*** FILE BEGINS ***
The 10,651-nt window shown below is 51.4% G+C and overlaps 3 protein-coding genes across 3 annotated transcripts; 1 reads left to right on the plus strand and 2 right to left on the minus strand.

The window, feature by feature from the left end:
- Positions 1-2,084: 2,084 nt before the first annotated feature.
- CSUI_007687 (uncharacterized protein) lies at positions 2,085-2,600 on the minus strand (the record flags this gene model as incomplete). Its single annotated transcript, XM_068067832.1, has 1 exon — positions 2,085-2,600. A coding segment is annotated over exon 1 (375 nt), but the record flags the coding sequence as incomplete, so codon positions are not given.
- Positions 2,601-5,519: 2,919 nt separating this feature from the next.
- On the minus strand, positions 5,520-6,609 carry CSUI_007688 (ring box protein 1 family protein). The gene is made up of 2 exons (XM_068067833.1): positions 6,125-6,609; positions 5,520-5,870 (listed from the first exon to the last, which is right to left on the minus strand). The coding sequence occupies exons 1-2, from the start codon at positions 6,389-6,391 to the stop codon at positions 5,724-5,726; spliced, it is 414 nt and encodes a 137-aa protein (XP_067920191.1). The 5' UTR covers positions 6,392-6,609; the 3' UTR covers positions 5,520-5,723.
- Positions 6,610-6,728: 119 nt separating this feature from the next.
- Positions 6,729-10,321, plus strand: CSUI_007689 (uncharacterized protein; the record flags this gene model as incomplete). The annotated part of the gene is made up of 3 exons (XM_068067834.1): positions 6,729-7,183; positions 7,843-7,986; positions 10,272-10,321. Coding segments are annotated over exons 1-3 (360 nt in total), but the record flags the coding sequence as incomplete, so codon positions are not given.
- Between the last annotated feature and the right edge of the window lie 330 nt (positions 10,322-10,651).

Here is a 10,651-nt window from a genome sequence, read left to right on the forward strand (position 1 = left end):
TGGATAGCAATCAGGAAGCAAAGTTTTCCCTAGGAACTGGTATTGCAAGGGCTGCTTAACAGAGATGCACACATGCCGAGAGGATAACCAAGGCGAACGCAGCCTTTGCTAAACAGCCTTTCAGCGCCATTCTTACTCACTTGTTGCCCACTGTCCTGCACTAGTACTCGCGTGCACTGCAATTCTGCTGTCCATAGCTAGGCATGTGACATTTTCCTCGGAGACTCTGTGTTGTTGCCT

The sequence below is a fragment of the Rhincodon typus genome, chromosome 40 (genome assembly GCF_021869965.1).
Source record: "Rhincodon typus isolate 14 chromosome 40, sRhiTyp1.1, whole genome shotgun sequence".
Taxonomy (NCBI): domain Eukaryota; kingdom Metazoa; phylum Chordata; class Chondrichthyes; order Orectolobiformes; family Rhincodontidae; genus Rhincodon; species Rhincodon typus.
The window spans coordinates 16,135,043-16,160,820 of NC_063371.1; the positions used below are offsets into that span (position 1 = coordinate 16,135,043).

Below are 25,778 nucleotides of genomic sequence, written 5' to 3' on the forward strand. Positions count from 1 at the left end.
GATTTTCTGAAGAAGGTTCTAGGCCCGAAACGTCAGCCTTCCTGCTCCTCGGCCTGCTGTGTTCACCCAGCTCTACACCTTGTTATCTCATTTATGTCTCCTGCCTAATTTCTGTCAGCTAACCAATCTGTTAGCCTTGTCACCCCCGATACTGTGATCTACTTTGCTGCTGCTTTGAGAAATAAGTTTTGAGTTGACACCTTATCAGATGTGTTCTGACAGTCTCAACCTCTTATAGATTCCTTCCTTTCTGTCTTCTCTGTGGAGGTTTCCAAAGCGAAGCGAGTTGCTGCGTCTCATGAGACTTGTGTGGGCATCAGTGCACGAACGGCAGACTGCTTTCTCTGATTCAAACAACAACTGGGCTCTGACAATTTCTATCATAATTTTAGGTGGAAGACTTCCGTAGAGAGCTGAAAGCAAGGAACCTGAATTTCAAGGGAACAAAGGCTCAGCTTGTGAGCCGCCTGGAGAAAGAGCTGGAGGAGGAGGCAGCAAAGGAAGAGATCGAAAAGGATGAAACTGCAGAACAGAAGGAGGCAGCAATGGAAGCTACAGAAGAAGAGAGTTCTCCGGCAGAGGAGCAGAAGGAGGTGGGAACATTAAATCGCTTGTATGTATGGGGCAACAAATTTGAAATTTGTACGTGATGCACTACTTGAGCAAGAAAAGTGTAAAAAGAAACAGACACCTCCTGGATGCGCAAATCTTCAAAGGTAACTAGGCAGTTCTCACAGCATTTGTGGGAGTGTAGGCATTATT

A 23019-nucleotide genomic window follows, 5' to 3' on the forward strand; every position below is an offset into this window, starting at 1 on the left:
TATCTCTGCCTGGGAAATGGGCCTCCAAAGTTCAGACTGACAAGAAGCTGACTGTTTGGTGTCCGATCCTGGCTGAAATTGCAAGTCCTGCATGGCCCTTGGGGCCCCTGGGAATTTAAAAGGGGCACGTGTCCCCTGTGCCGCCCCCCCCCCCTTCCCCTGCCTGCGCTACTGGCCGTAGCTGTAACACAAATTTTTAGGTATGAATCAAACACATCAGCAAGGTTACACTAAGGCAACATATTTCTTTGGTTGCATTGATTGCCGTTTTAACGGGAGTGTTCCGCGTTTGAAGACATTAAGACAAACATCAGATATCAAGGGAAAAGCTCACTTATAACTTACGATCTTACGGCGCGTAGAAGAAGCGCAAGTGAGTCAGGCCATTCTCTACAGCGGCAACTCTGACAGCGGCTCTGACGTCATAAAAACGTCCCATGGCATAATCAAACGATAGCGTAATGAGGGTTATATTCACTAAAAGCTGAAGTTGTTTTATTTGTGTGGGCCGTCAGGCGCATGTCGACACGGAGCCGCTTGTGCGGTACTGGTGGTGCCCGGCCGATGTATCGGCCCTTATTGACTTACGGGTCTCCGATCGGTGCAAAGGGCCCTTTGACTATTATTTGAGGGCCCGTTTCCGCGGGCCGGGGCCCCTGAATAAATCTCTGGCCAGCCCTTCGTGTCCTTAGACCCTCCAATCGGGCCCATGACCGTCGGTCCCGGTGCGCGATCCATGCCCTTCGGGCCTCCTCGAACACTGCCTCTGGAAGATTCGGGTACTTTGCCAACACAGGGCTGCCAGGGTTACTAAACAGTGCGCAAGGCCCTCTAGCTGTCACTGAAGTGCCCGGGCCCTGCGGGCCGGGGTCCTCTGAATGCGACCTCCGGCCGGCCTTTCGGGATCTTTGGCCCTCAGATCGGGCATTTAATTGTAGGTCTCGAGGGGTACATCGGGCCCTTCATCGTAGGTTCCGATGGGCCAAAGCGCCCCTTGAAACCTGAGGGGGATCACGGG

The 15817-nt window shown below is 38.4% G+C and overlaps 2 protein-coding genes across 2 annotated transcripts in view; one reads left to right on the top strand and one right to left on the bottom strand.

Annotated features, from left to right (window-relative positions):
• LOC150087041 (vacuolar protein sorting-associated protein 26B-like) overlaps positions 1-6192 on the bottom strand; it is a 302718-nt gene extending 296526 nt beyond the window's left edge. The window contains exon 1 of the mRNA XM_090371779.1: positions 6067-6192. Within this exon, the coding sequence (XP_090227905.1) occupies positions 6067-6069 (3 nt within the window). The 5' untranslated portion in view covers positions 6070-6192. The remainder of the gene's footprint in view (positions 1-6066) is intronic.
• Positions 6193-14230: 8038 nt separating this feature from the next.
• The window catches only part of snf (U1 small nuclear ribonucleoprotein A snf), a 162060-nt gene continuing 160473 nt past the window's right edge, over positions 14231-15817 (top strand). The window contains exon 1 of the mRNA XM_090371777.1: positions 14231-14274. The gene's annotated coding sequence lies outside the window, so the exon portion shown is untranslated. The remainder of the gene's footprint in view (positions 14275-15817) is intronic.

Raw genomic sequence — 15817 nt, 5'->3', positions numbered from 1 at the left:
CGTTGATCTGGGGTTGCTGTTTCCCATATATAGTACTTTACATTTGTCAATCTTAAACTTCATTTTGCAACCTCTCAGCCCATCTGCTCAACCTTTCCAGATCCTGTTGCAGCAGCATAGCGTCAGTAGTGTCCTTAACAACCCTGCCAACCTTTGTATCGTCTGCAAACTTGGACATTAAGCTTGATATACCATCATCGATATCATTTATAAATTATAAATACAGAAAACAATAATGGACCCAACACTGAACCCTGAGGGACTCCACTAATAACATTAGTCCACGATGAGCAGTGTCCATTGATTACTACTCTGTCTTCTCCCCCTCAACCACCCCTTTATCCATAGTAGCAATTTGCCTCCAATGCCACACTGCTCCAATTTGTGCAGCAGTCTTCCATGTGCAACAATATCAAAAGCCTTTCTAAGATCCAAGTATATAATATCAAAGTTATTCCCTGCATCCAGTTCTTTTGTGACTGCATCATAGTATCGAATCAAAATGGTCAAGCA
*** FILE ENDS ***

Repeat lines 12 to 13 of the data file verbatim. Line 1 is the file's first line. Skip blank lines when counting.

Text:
The sequence below is a fragment of the Rhincodon typus genome, chromosome 40 (genome assembly GCF_021869965.1).
Source record: "Rhincodon typus isolate 14 chromosome 40, sRhiTyp1.1, whole genome shotgun sequence".